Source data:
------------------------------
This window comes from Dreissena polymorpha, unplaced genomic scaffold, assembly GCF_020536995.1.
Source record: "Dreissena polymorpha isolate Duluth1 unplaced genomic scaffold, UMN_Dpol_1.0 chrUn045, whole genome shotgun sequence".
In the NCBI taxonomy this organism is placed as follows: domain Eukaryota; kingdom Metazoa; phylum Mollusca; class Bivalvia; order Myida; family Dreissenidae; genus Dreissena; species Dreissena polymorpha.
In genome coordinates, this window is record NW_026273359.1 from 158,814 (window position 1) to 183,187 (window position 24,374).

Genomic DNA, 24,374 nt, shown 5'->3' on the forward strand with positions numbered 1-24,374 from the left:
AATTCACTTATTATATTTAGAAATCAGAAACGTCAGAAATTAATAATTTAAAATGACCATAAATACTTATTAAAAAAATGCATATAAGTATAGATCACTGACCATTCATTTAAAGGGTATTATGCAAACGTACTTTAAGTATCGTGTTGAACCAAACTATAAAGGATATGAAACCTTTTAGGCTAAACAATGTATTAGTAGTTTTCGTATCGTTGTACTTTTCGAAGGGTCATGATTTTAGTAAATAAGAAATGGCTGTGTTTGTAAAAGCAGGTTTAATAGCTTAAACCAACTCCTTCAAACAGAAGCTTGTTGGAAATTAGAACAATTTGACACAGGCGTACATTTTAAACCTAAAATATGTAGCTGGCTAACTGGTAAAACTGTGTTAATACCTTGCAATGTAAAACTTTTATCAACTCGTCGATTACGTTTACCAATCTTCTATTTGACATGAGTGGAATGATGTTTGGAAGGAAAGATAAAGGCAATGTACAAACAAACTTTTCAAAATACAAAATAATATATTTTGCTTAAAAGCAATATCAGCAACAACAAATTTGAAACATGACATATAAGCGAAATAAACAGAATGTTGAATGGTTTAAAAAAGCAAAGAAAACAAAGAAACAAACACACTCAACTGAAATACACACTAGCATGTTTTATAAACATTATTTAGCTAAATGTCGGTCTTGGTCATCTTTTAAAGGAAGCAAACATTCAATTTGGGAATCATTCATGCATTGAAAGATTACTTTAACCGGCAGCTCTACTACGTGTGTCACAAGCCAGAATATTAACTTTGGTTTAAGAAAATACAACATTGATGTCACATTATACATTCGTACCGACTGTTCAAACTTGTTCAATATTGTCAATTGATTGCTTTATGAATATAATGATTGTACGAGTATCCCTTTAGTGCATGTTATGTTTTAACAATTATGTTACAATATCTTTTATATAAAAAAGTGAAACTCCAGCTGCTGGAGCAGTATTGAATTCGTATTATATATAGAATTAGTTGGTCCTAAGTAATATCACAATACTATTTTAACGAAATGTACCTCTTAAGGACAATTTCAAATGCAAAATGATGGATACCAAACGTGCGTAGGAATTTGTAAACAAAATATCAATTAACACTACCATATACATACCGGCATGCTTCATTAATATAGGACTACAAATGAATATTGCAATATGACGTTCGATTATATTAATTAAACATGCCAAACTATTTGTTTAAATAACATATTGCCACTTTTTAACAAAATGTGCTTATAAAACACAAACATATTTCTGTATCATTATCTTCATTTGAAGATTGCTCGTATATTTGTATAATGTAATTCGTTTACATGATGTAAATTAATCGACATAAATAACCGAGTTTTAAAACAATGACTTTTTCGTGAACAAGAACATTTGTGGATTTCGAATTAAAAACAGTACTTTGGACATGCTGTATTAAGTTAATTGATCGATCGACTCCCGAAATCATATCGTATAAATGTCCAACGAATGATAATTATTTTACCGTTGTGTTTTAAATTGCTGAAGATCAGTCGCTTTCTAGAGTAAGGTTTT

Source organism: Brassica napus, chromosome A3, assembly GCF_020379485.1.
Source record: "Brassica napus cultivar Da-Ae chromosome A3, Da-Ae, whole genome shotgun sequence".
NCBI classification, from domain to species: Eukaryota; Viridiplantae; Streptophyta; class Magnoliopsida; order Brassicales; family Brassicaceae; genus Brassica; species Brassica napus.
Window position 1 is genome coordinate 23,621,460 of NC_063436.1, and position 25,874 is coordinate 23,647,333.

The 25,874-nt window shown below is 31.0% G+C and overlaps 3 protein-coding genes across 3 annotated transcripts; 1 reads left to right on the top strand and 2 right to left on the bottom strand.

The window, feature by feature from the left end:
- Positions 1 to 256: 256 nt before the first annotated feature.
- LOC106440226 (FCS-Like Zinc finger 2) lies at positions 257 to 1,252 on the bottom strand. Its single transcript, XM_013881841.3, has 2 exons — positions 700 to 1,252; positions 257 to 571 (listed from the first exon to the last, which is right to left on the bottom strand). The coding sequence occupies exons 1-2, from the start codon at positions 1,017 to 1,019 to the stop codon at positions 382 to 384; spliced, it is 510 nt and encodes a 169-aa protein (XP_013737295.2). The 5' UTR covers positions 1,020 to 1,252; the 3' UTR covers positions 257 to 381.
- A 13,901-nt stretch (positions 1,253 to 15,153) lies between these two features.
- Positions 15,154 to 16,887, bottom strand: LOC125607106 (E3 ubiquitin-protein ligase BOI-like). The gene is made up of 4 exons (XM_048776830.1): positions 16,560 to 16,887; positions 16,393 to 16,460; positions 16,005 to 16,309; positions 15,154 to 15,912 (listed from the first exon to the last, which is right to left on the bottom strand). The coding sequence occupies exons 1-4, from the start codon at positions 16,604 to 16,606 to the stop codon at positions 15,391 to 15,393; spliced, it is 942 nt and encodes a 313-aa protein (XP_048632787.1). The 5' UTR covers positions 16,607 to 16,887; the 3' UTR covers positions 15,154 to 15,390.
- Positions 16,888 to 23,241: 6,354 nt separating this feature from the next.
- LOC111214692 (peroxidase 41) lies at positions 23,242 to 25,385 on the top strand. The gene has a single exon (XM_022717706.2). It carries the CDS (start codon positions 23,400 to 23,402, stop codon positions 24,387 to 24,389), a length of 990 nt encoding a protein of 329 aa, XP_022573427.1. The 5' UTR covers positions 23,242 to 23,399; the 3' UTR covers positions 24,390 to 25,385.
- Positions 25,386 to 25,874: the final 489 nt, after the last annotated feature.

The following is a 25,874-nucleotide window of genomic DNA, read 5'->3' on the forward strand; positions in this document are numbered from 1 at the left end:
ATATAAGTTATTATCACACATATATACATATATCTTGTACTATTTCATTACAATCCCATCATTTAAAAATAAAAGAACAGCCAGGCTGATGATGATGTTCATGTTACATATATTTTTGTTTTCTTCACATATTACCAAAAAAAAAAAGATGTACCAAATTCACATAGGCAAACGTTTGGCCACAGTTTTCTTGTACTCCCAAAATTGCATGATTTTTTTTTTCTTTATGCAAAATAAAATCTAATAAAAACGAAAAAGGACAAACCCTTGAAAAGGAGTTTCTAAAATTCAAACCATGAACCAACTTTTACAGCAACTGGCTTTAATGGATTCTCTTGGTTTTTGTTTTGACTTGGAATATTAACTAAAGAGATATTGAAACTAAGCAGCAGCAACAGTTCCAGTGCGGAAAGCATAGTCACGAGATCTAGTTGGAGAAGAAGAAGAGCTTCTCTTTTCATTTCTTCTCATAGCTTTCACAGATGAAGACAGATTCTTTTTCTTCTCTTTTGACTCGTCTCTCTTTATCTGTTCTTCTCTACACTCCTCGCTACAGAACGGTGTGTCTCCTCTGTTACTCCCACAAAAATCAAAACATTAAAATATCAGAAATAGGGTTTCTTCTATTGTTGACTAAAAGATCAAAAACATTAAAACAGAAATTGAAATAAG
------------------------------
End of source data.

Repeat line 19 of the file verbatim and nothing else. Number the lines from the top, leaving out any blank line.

- Positions 25,386 to 25,874: the final 489 nt, after the last annotated feature.